The Nickel Plate Road 765, a steam-powered locomotive built 68 years ago by the Lima Locomotive Works, is to be in northwest Ohio for special, nonpublic events.
A preserved steam locomotive built 68 years ago in Lima, Ohio, is to return to its former home rails this week to kick off a series of special train trips that Norfolk Southern railroad will operate for employees as it celebrates its 30th corporate anniversary.
The Nickel Plate Road 765's tour starts with a "ferry" trip from Fort Wayne, Ind., to Bellevue on Friday.
Toledo is on its itinerary later this month.
Kelly Lynch, communications director for the Fort Wayne Railroad Historical Society, said tickets for the trips won't be offered to the general public, although "this could lead to public trips in the future."
The historical society, which is observing its 40th anniversary this year, has a three-year agreement with Norfolk Southern to provide its Lima-built locomotive for special trains through 2014, he said.
The trips scheduled this summer represent the busiest year in the 765's history as a restored locomotive.
After arriving in Bellevue, it is scheduled to make three round trips to Bucyrus, Ohio, on Saturday and two more on Sunday with Norfolk Southern employees and their families on board.
The train will then travel from Bellevue to the NS Homestead Yard in Oregon on July 23 before making a series of short round trips on July 28 and 29 between Homestead and Air Line Yard in South Toledo.
Schedules for the train have not been publicized, but Mr. Lynch said those desiring to see it will be able to follow its progress on a Twitter feed, Facebook page, and a global-positioning, mobile-phone app that will be available from the society's Web page, fortwaynerailroad.org, starting on Tuesday.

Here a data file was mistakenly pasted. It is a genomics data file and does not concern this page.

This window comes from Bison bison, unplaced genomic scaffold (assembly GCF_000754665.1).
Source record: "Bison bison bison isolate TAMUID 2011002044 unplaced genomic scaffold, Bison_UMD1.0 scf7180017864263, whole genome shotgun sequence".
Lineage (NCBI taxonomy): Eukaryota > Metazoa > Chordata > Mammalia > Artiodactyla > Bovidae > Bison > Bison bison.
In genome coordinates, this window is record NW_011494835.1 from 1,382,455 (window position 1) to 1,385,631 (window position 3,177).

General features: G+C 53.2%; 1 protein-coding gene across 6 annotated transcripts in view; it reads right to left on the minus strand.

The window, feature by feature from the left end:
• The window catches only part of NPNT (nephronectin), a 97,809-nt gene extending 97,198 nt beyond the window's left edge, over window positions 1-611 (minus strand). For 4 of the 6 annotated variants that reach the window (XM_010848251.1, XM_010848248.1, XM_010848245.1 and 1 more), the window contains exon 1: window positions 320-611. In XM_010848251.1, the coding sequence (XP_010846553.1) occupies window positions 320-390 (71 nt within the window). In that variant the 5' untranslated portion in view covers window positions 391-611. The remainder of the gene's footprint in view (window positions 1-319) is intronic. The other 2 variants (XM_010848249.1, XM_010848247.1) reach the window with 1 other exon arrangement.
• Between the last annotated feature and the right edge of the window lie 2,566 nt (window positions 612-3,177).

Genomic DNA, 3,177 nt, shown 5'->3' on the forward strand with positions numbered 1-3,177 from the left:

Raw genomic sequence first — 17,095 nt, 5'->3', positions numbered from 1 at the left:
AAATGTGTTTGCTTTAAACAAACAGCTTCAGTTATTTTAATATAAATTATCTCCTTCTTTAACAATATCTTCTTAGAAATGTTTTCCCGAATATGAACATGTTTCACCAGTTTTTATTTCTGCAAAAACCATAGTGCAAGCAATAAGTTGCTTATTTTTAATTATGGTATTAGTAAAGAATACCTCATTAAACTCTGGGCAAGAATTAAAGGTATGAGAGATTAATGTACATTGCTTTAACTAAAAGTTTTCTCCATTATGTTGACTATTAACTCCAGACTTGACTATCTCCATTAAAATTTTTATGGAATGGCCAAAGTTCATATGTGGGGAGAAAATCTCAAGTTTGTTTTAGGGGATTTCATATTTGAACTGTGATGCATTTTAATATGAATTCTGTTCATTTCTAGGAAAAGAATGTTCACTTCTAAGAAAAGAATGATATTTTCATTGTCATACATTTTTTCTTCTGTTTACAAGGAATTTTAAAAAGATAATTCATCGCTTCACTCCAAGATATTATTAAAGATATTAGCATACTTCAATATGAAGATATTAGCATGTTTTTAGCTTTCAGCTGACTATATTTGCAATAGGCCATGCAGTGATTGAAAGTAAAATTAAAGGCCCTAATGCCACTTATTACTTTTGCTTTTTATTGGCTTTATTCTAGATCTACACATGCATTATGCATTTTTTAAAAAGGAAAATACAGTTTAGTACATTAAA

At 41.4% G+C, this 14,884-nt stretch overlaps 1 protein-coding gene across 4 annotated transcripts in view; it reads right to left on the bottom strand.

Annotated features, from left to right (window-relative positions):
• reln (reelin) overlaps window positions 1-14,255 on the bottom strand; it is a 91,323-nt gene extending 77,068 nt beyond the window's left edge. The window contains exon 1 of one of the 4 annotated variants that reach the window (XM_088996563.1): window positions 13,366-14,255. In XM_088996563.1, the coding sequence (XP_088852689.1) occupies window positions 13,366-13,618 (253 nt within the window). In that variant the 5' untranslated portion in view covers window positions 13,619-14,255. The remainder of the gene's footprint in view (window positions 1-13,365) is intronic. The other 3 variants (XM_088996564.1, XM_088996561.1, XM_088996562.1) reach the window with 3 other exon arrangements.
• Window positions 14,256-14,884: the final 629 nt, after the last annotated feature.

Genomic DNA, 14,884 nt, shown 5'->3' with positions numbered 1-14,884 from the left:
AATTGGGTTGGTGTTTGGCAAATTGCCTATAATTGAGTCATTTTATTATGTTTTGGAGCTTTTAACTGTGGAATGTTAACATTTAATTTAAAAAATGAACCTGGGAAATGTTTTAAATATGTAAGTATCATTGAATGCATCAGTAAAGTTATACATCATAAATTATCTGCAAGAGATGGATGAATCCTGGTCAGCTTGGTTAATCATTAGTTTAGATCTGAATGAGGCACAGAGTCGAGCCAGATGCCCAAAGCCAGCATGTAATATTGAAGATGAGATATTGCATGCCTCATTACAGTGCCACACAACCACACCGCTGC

"It's kind of funny that a steam engine has a Twitter account. We even beat Union Pacific to the punch," Mr. Lynch quipped, referring to the western United States railroad that still maintains two steam engines for excursion trips.
Engine 765 "is one of only, really, five mainline steam locomotives left" in operating condition in the United States, and the biggest one east of the Mississippi River, he said.
It costs about $10,000 a day to operate, which the Norfolk Southern contract will cover, along with a major mechanical tear-down inspection that will come up in 2019, Mr. Lynch said.
After the steam engine's Toledo appearance, another trip is scheduled to leave Homestead on July 30, with a destination of Williamson, W.Va., the following day.
Later stops on the tour include Norfolk Southern terminals in Conway, Pa., near Pittsburgh, Enola, Pa., near Harrisburg, and Berkley, Mo., near St. Louis.
The trip west from Harrisburg to St. Louis will include another pass across northern Ohio on Aug. 22.
"It's the first time in 10 to 15 years we've been able to publish 'deadhead' schedules," Mr. Lynch said, using a railroad term for a train with no passengers.
Although the public won't be able to ride, he said, the steam-powered train is expected to attract throngs of railroad enthusiasts and residents along the tracks.
"The machine is a sensory experience," he said. "It's not just a static display."
Engine 765 was built in 1944 at the Lima Locomotive Works for the New York, Chicago & St. Louis Railroad, which came to be known by its nickname, Nickel Plate Road, and whose lines including the Fort Wayne- Bellevue route it will run on Friday.
After its retirement, it was donated to Fort Wayne, which displayed it in a city park until the early 1970s, when the historical society organized to restore it to operating condition after a decade of exposure to the weather.
It ran on a variety of excursion trains between 1979 and 1993, after which the 765 was sidelined for a major overhaul that began in 2000 and took six years to complete.
The locomotive was featured in a Train Festival event in Owosso, Mich., alongside two other preserved steam engines and has run several other excursions since then.
Norfolk Southern, meanwhile, operated a steam-excursion program through 1994, primarily using two restored Norfolk & Western locomotives.
Company management ended the program that year, citing delays the special trains caused to its revenue-producing freight trains as a principal reason.
In recent years, the 765 has ridden Norfolk Southern rails only to travel from its Fort Wayne base to excursion engagements elsewhere, and always in tow behind a diesel locomotive.
Although a diesel will accompany it on the upcoming trips as a backup, Mr. Lynch said, the steam engine is planned to lead and do all the work.
"It's a growing relationship, and a partnership with NS," the society spokesman said.
Using the 765 for excursion trips "saves them the hassle" of maintaining their own locomotive "and brings everyone the rewards."
Contact David Patch at: email@example.com or 419-724-6094.
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